It shouldn’t take a rocket scientist to figure out that protection of employees’ personal data is important. However, Unfortunately the rocket scientists have not quite figured this out yet as an internal memo just sent to NASA employees notified them that it had been hacked and that the personal information including Social Security numbers of thousands of employees was stolen by unknown hackers. The stolen records go back all the way to July of 2006. Making this data breach even worse is the fact that NASA has had multiple data breaches in the past including one in 2012 in which a laptop containing unencrypted personal records of NASA employees were stolen. Probably few Scamicide readers are NASA employees, but if you are, you will be receiving free identity theft protection services. As for the rest of us, what can we do to protect ourselves from data breaches and why is that so important?
Even if you do everything possible to protect the privacy and security of your personal information, you are only as safe as the places with the worst security that hold your information. Companies like Equifax, Orbitz, eBay, Premera Blue Cross, Anthem, Lord & Taylor, Saks Fifth Avenue, T-Mobile, Hyatt, Brooks Brothers, Chipotle, Neiman Marcus, Arby’s, Staples, Kmart, Dairy Queen, Home Depot and Target have all suffered massive data breaches in which your personal information has been compromised and this list does not even include the various government agencies such as the federal Office of Personnel Management data breach in which the personal information of 21.5 million people was stolen. This stolen information can, unfortunately, lead to your becoming a victim of identity theft which can have a dramatic negative affect on your life in many ways.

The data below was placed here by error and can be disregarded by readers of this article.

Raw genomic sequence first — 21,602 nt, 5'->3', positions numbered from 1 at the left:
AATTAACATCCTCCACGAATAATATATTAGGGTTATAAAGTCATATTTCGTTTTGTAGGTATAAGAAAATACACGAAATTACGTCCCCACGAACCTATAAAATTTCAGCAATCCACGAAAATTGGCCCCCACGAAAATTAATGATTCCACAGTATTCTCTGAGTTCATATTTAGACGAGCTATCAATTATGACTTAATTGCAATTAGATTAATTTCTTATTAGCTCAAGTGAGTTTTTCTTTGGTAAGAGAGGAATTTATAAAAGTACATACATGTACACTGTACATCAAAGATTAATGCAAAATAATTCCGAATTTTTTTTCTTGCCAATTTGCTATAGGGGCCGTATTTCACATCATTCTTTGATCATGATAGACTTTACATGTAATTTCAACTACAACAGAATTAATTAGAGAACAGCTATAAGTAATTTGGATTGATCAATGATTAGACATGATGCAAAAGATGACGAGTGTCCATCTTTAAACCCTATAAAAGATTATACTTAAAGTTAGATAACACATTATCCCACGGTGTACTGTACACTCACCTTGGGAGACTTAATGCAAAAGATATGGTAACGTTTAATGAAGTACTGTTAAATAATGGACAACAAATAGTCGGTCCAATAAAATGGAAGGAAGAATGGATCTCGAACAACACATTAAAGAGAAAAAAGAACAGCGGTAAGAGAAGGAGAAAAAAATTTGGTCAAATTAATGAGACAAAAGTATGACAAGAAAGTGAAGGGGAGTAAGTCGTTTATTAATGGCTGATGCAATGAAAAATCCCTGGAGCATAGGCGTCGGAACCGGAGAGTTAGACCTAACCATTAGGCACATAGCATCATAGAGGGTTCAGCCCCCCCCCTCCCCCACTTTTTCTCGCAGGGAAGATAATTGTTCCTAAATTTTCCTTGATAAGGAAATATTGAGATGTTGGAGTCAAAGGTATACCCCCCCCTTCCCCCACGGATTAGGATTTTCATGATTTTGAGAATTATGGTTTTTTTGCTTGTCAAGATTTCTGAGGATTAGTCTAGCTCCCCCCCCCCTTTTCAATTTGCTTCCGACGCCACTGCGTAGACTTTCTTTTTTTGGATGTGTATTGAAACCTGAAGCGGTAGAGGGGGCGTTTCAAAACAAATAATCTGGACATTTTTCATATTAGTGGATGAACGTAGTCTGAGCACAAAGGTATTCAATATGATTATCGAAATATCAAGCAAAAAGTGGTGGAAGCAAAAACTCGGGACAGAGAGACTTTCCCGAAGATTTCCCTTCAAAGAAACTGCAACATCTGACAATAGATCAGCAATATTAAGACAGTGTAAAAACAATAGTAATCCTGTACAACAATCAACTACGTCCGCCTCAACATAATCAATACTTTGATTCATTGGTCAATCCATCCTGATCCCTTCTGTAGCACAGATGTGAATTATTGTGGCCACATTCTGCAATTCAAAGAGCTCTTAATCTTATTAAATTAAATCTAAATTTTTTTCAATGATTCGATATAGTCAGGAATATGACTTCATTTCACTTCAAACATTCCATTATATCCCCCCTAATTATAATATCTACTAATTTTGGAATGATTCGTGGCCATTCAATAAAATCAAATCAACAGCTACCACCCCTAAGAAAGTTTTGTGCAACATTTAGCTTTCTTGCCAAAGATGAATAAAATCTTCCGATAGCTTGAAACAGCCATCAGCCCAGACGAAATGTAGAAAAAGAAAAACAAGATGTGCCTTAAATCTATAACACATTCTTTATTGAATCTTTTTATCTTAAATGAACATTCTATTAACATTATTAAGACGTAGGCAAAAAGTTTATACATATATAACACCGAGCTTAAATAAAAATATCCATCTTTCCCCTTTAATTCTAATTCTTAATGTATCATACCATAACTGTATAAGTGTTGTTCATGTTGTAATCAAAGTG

The best thing anyone can do is to put a credit freeze on your credit reports at each of the three major credit reporting agencies, Equifax, Experian and TransUnion. With a credit freeze on your credit reports at each of the three major credit reporting agencies even if someone has your personal information including your Social Security number, they cannot access your credit report for purposes of gaining credit or loans in your name. You can find information about how to put a credit freeze on your credit reports at each of the three major credit reporting agencies by going to the Search for Scams tab at the top of the first page of Scamicide and putting in the words “credit freeze.” It is also important to note that since September, federal law now allows you to freeze and unfreeze your credit reports at no charge.
Another thing you can do to reduce your chance of becoming compromised in a data breach is to limit the amount of personal information you provide to the companies and governmental agencies with which you do business. Your doctor may ask for your Social Security number, but he or she does not need it.
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